Published: 05/08/2022- 09:25
Updated: 14/02/2023- 10:46
Trending on GB News
A British student has been left paralysed after being gored and thrown into the air by a bison.
Amelia (Mia) Dean 19, was trekking in the Custer State Park in South Dakota with a friend when they came across a large male bison.
After initially appearing unconcerned while grazing, the beast turned its attentions to the pair.
A post on a Just Giving page claims the beast then suddenly charged without warning
It reads: "The bison surged forwards, gorging [sic] her in the left thigh with his horn, and throwing her head over heels about 10-15 feet in the air.
Amelia Dean in hospital
"When she hit the ground Mia was trapped, unable to move her bleeding leg, with the bison huffing directly over her, his feet by her head for some time, and continued to stand near her for some time before Mia’s friend managed to lead him away."
It adds: "We are beyond fortunate that our daughter is still breathing, as she should have bled out in 2-8 minutes after the severed artery and the ambulance didn’t arrive for 20 minutes.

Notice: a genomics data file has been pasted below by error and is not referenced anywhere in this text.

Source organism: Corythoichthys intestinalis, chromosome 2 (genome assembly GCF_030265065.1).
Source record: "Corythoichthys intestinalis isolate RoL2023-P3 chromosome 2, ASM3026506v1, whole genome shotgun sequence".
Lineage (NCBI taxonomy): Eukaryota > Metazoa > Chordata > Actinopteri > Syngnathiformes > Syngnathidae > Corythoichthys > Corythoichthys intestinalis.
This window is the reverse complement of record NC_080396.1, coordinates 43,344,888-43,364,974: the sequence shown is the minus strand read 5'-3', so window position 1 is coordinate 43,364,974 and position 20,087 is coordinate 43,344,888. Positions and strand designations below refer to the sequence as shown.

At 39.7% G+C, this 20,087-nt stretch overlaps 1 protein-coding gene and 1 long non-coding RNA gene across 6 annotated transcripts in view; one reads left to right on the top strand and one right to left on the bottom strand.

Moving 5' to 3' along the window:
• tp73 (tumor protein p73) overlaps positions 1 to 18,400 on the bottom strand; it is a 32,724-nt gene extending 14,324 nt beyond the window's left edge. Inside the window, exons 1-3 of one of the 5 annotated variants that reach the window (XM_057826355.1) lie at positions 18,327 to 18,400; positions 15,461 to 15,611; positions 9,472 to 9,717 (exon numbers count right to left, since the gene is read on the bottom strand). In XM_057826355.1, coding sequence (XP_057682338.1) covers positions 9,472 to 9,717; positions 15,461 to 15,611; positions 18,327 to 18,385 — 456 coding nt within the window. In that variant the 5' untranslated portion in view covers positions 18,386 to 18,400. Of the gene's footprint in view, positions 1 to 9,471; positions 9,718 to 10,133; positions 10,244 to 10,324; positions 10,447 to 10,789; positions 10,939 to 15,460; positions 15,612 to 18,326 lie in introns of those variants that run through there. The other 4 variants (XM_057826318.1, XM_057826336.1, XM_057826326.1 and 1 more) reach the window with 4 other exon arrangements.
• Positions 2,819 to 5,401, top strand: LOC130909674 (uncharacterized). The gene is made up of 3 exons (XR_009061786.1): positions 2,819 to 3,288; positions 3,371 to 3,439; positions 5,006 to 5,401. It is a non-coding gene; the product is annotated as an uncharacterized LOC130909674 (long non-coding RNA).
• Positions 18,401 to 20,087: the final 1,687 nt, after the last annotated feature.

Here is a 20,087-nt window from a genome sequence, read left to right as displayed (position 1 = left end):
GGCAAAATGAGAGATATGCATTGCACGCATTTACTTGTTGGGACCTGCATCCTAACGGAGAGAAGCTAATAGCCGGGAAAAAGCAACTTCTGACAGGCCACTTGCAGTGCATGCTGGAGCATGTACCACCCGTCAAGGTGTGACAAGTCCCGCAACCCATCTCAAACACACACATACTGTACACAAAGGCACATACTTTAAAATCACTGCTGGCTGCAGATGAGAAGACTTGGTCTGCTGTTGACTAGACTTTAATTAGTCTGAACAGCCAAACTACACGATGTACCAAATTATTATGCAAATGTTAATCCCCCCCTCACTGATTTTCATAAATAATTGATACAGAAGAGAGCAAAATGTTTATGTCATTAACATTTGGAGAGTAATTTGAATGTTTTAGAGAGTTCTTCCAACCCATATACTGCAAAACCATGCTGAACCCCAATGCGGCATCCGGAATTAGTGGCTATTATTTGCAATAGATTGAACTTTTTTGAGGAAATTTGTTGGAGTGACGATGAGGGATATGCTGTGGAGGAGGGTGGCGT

"It is a miracle that she is alive today.
The student was travelling through the US when the incident happened
"Mia is still suffering from severe nerve pain, numbness and hypersensitivity, paralysis and limited mobility below the knee, being unable to walk without walking aids, and managing only about 20 yards.
"Mia will need a least one operation to have a chance at regaining full motion."
Doctors have ruled that it is unsafe for Mia to return to the UK, and needs at least one operation to regain full motion.
Before travelling, she had been accepted into Edinburgh University and was due to start in September.
The family has opened a Just Giving page to try and pay for treatment for her nerve injuries, which they claim her travel insurance is refusing to cover
A statement from her parents reads: "We have no idea why this happened to our little girl, and simply wish for her to be able to walk and dance again and live her life to the full, without chronic long-term pain."